You’re also far more likely to have multiple poor weather days in a row, meaning you will struggle to recharge your batteries fully, on solar, and might not be able to maintain normal power use. This means the most important task is keeping an eye on the weather, as knowing when these periods are coming is crucial in allowing you to prepare for them by reducing your power usage or getting the generator going. Read more about how long periods of poor weather affect power here.
Replenish your LPG reserves.
If you rely on LPG for cooking, heating, and showers, you’ll start going through it a bit quicker as the weather cools down and your usage increase. Check how much you’ve got left in your tanks and book a refill or swap your cylinders in town before you run out. The last thing you want in the middle of winter is your shower suddenly going cold! Take a second to check all your lines for damage while you’re out there too.
Be prepared for complete power outages.
Just in case something goes completely wrong, like your batteries are flat and you can’t use the generator etc, think about how you could get by for a couple days with no power. Non-perishable food stocks, and power banks for your phone are two of the best things to have on hand to help you get by without having to leave your property unnecessarily – especially important if you live somewhere at risk of having the roads closed.
Prep your woodstove.
If your woodstove hasn’t been used much over the warmer months, take some time to inspect it before you need it again. You’ll want to sweep the chimney, empty out all the ash, and check the flue, firebricks, damper, and door glass for any damage. Then, check your dry wood reserves to ensure you’ve got enough to last a while! If you’re chopping down the trees yourself, doing it at least 6 months ahead gives it time to dry out properly.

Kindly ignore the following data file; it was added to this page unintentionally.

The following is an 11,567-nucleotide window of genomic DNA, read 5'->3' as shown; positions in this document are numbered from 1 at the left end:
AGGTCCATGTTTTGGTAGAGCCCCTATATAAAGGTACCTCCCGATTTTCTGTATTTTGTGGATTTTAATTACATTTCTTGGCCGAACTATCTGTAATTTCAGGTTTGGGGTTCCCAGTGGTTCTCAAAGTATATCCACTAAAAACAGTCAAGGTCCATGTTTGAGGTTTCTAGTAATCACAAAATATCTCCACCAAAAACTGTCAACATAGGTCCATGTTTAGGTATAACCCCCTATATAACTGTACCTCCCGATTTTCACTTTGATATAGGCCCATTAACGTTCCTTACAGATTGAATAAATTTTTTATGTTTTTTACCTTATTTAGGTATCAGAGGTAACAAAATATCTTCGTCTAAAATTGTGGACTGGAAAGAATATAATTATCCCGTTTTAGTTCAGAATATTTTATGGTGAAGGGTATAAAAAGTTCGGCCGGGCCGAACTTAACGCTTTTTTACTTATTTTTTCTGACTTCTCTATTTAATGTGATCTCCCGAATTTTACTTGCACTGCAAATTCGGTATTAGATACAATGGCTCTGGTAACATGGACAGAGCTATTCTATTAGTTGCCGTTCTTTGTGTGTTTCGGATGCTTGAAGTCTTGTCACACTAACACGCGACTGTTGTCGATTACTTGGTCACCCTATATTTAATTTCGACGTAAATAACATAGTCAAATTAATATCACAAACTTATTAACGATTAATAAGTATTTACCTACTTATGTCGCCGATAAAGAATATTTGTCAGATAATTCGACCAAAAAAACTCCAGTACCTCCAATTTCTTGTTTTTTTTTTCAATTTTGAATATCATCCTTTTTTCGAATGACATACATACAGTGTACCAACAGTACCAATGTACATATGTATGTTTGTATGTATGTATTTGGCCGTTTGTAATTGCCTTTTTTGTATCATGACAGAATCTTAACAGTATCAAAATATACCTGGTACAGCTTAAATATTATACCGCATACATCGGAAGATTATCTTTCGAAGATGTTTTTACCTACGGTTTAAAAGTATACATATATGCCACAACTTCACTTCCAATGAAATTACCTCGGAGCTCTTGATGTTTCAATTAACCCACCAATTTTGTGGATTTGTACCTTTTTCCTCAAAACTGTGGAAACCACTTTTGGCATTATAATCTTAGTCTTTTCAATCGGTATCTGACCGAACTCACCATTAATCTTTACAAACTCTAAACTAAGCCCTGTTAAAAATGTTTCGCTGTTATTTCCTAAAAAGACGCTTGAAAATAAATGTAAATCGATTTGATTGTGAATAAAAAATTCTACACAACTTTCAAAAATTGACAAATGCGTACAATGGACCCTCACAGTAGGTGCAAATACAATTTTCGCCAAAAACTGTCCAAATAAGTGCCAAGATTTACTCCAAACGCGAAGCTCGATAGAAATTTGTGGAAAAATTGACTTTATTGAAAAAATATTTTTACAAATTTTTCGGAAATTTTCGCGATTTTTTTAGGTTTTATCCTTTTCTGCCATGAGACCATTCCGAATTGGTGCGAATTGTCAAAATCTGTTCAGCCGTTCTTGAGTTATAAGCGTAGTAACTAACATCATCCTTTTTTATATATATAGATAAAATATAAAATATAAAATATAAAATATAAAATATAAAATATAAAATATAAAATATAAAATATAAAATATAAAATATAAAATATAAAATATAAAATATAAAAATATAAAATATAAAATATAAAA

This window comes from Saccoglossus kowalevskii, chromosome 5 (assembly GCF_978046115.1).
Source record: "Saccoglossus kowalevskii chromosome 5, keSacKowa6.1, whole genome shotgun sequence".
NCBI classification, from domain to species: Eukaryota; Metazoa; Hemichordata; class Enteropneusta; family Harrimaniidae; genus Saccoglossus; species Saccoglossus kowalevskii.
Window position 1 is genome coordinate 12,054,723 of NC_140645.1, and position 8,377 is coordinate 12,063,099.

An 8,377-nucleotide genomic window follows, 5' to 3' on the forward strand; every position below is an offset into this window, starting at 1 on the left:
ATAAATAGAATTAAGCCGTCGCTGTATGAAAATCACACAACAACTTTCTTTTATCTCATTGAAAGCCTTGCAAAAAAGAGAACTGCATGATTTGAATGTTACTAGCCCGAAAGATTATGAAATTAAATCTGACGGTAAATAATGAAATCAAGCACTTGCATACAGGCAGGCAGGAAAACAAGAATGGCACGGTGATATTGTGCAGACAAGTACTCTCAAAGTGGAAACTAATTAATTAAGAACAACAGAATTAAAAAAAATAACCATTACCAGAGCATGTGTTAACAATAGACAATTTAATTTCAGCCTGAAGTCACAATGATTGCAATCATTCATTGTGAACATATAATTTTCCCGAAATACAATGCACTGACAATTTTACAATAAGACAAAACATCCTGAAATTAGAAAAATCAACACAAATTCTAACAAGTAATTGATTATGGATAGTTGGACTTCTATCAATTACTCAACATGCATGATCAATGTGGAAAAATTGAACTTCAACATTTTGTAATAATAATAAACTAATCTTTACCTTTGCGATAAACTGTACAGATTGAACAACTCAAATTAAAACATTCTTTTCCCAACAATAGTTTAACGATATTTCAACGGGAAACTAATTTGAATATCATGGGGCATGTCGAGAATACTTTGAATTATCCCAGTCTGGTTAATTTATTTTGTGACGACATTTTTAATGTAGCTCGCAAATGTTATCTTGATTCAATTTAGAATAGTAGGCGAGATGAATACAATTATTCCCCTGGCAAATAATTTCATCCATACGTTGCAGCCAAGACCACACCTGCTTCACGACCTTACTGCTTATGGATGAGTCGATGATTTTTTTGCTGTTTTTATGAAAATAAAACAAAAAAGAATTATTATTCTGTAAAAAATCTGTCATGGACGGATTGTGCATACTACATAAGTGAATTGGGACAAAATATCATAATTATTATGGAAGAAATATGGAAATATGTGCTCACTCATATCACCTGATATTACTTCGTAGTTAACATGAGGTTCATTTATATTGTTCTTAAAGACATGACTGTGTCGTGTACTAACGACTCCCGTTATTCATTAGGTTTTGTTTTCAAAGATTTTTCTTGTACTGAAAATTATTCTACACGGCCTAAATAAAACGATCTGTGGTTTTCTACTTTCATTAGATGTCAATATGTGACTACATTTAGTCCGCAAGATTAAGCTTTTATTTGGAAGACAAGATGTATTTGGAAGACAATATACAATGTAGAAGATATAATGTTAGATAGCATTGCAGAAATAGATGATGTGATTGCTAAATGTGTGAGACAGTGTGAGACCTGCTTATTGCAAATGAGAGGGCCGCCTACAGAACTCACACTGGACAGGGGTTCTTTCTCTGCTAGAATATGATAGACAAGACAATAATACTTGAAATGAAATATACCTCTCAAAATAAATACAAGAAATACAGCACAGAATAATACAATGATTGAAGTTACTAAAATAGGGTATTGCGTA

Protect your building from weather
If you’ve got a new building or have just relocated one, you might have a few chores to do to ensure the coming weather won’t damage anything. Things like sealing the exterior and painting the cladding to prevent premature degrading might be needed.
And the most recommended tips when we asked off-gridders:
Thick merino socks, winter sheets, and a good thick duvet, plus thermal curtains, double glazing, and insultation batts are all good ways to keep your body temp up, and your home’s.
Don’t stress the mud too much
For most places in New Zealand, winter means rain rather than snow, so off-grid properties tend to get a bit muddy – and so will you.
One recommended prep is covering in your deck to create a hybrid indoor/outdoor space for hanging washing in or keeping muddy clothes/boots somewhere they won’t get wetter but won’t clog up the living space.
Another is creating dry pathways, using leftover pallets to create a boardwalk for example, so you can minimise the amount of mud you have to walk through. Of course, living off-grid means living outside more, and getting wet and muddy is just part of it!
If you're heading into your first winter with a GridFree kit and there's anything you're not sure about, feel free to get in touch! And if you want some support from other off-gridders, join our Facebook group GridFree NZ!